If you study for hours but your test scores don't show it, take a look at how, when and where you're studying. Many different factors could be sabotaging your efforts. First, be sure you're paying attention in class. Ask the teacher what will be on the test. Attend all review sessions that are offered and listen for hints as to what will be on the test. Finally, look deeper into habits you can change that can make a big difference in your grades.
The Sweaty Palms Syndrome
Many students suffer "test anxiety" the day of the test. They can have real physical symptoms, including headaches, stomach aches, dizziness, sweaty palms and excess perspiration in general. Anxiety can be brought on or made worse by negative thoughts. Saying, "I'm just a bad test-taker" over and over makes the brain believe it. If you studied and know the material, tell yourself instead that you're prepared and will do well on the test. This boosts your confidence so you can do well. If anxiety is leading to panic before the test, calm down with slow, deep breaths. Exercise, like yoga and tai chi, have a calming effect that lasts and helps concentration, too.
Too Little, Too Late
Often, a student's idea of studying is cramming the night before the test. It isn't possible to learn several weeks' worth of material in one night. So while students who cram for tests think they're prepared, they really don't know the material as well as they should. Adding to that the fact that they probably didn't get enough sleep because they stayed up cramming, and they'll have poor concentration on the test. Instead, study a little every day. After each class, go over your notes. Repeat what you learned in your own words so you understand it. The day before the test, review your notes and go to bed early.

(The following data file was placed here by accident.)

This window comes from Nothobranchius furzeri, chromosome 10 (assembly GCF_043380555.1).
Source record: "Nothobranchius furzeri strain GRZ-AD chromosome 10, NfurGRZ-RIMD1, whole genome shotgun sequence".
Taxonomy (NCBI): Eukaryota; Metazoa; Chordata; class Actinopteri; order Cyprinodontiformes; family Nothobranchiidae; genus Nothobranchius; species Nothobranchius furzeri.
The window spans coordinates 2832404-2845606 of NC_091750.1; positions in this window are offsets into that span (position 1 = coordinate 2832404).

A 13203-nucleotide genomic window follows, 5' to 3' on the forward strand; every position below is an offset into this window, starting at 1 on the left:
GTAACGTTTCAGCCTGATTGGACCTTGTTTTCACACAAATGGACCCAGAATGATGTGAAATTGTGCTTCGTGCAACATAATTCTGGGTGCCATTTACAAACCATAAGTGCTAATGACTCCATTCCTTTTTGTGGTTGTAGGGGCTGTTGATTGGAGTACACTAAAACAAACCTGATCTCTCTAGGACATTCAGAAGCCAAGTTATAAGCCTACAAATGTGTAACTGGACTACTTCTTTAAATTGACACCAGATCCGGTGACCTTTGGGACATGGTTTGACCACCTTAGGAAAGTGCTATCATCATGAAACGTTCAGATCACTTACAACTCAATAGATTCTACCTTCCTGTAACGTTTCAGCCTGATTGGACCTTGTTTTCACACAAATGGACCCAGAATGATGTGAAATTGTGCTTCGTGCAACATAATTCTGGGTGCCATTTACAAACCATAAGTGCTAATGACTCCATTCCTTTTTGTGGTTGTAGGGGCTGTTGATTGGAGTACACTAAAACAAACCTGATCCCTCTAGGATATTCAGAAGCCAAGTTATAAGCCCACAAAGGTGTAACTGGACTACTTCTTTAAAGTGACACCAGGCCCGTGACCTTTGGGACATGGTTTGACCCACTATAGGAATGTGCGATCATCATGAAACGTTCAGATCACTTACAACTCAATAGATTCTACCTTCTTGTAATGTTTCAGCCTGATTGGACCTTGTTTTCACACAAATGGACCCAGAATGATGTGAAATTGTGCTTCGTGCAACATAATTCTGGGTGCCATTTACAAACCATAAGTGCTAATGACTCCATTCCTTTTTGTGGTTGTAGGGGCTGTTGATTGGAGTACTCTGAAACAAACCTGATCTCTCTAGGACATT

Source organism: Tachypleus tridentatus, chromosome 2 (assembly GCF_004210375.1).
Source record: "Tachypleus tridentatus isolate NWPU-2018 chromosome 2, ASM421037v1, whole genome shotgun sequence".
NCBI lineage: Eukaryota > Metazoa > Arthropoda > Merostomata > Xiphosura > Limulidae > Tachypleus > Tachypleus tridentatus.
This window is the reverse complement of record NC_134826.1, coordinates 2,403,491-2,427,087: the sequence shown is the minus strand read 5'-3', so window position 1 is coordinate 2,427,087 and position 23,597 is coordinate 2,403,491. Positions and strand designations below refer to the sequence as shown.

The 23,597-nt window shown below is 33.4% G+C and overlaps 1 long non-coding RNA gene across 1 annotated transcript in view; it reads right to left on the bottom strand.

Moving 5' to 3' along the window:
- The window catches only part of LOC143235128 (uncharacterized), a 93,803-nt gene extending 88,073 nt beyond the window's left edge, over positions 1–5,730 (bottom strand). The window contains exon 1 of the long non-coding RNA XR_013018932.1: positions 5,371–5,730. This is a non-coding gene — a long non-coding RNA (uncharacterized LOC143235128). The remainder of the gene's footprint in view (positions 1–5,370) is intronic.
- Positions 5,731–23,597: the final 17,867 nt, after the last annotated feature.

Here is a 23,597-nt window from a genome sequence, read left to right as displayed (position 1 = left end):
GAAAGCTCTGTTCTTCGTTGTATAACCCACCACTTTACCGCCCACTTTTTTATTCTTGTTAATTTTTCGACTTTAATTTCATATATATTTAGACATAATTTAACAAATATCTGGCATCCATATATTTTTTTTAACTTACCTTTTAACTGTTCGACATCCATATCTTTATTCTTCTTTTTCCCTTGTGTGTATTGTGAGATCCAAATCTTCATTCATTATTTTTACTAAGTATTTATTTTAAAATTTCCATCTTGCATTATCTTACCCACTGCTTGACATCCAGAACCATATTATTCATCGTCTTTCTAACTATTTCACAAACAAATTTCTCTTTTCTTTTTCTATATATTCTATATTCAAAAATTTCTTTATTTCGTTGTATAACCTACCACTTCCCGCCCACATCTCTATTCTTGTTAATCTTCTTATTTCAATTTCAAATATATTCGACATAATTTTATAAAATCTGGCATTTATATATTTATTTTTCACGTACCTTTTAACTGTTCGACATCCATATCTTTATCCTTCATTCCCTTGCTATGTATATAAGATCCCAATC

To make the most of your study time, show you mean it. Set aside a study spot with a desk and chair. Put away your cell phone, turn off the television and even your music. All are distractions that keep you from focusing. Talking also breaks your concentration, so let everyone know you're studying and shouldn't be disturbed. Take regular five-minute breaks, but don't watch TV or make phone calls, as you're likely to spend more than five minutes on them. If you need to, give yourself rewards such as a short phone call after studying for one subject.
Same Old, Same Old
If you always study in the same place and in the same way, shake things up a little. Connect a memory to smells by sitting on freshly cut grass while reading your notes. Large motor movements make connections in a different part of the brain, so dance around while reciting some important facts over and over. Read and record facts or terms you're having difficulty remembering, and play the recording while you're doing other things. Create visual images for each term you need to memorize. When you see the word, the image will pop up in your mind and the definition with it. Come up with creative phrases to remember facts, such as the way many people remember the colors of the rainbow with "Roy G. Biv."
Barbara Bean-Mellinger is an award-winning writer in the Washington, DC area. She writes nationally for newspapers, magazines and websites on topics including careers, education, women, marketing, advertising and more. She holds a Bachelor of Science from the University of Pittsburgh.